Hyundai’s tremendous success in India in contrast to Ford’s failure in the same time frame, the tremendous market response to the new Mahindra Thar, Tata Safari and the close to a cult following for the Royal Enfield are the other examples of success stories, where companies have paid close attention to the Indian customers’ value perception.
At Divgi-TTS, we have a slew of products that tap into this value perception, and we continue to see opportunities collaborating with our OEM customers to bring them to market fruition.
Indian auto component manufacturers have to some extent benefitted due to geopolitical imbroglio. What has been your experience? Elaborate.
We have seen new interest from our existing global customers and through new inquiries for sourcing from India because of the geopolitical situation. However, due to the continued disruptions in the industry on account of the 2nd and 3rd waves of the pandemic and more immediate challenges like the shortage of semi-conductor chips, this has not yet realised its full potential. So I would say it is a work in progress, but the opportunities for the Indian auto components industry as a whole, are definitely there.
Can you tell us about your contribution to PHEVs and pure EVs?
We are approaching the electrification of the automotive industry with a multipronged strategy to ensure we are ahead of the curve in its adoption. This means being nimble-footed in addressing the market needs as it transitions from ICE through some stages of automation/hybridisation to pure electric. This impacts product technology and process technology and the tectonic shifts it causes in the supply chains.
By having a strategy to map every phase of this transition and be future-ready with product technologies and the means to deliver them, we support our Indian and global customers in the even bigger challenges they face.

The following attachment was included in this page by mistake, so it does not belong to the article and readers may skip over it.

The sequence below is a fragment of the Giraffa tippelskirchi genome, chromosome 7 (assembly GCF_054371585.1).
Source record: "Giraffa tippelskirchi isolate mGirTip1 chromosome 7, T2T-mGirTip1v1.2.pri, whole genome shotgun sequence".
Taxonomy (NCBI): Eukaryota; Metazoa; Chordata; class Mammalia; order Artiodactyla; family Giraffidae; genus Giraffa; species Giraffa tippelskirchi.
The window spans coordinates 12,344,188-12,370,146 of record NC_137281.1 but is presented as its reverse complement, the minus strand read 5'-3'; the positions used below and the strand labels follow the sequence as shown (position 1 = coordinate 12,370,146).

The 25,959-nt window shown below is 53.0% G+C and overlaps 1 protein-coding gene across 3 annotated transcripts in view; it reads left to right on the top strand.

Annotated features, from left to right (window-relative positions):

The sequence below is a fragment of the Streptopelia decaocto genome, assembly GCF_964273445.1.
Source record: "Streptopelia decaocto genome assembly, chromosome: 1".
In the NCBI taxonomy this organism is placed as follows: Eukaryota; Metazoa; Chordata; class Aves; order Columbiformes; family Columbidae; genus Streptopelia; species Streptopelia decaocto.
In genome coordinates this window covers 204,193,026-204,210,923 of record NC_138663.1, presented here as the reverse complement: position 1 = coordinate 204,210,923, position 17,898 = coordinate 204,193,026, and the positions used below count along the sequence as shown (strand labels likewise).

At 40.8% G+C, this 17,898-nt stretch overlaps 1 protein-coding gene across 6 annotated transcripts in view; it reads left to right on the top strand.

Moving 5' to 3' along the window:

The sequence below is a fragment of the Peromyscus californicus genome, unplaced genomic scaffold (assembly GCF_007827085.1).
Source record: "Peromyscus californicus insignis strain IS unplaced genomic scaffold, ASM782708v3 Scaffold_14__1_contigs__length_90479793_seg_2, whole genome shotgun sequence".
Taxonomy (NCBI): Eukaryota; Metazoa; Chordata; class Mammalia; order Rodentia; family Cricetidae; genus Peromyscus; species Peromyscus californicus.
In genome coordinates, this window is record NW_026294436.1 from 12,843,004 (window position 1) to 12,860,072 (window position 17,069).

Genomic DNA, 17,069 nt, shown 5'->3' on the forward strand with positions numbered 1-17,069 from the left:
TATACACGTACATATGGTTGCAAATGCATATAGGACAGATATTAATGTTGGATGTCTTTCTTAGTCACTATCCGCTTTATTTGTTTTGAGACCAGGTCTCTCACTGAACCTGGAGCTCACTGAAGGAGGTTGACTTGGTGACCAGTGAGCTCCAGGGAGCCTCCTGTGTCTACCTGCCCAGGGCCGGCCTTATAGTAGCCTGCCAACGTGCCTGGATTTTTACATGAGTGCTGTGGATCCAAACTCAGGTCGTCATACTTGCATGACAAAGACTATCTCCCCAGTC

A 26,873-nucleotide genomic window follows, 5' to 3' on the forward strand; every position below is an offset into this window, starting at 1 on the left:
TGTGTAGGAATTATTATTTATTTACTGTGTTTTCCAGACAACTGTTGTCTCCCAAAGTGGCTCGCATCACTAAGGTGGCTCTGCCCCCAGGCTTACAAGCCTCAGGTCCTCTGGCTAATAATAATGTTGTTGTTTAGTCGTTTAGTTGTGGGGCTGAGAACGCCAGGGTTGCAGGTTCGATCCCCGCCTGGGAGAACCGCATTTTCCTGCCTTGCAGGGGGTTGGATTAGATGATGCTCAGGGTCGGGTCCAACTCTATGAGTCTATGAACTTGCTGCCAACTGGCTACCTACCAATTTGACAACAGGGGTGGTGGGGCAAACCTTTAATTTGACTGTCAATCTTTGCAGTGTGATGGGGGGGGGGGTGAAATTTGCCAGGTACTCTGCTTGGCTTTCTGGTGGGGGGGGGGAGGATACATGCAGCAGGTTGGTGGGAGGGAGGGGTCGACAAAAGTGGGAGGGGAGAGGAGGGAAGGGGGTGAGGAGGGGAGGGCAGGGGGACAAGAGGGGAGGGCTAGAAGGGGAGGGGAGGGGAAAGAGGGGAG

Can you tell us about the initiatives taken to make the products flawless? What’s the current average PPM at which you supply to your customers, and what is your target?
All our manufacturing facilities are compliant with the latest quality, safety, and environmental protection standards, the IATF16949: 2016, OSHAS 45001: 2018 and ISO14001: 2015 EMS. We are currently at zero ppm level at our major customers’ level for the past three years and at a double-digit level at our manufacturing facilities. In addition, we have ongoing Kaizen programmes to keep the continuous improvement culture alive.
Further, for the last five years, we have been practising sustainability reporting as per the GRI guidelines, which have now been converted into standards and audited by independent auditors. It is our desire to protect the quality of our operations beyond the realm of product quality into the realm of sustainability by transparently reporting and assuring our customers that they are receiving quality assured products manufactured in a safe, environment-friendly fashion, meeting specific sustainability development goals.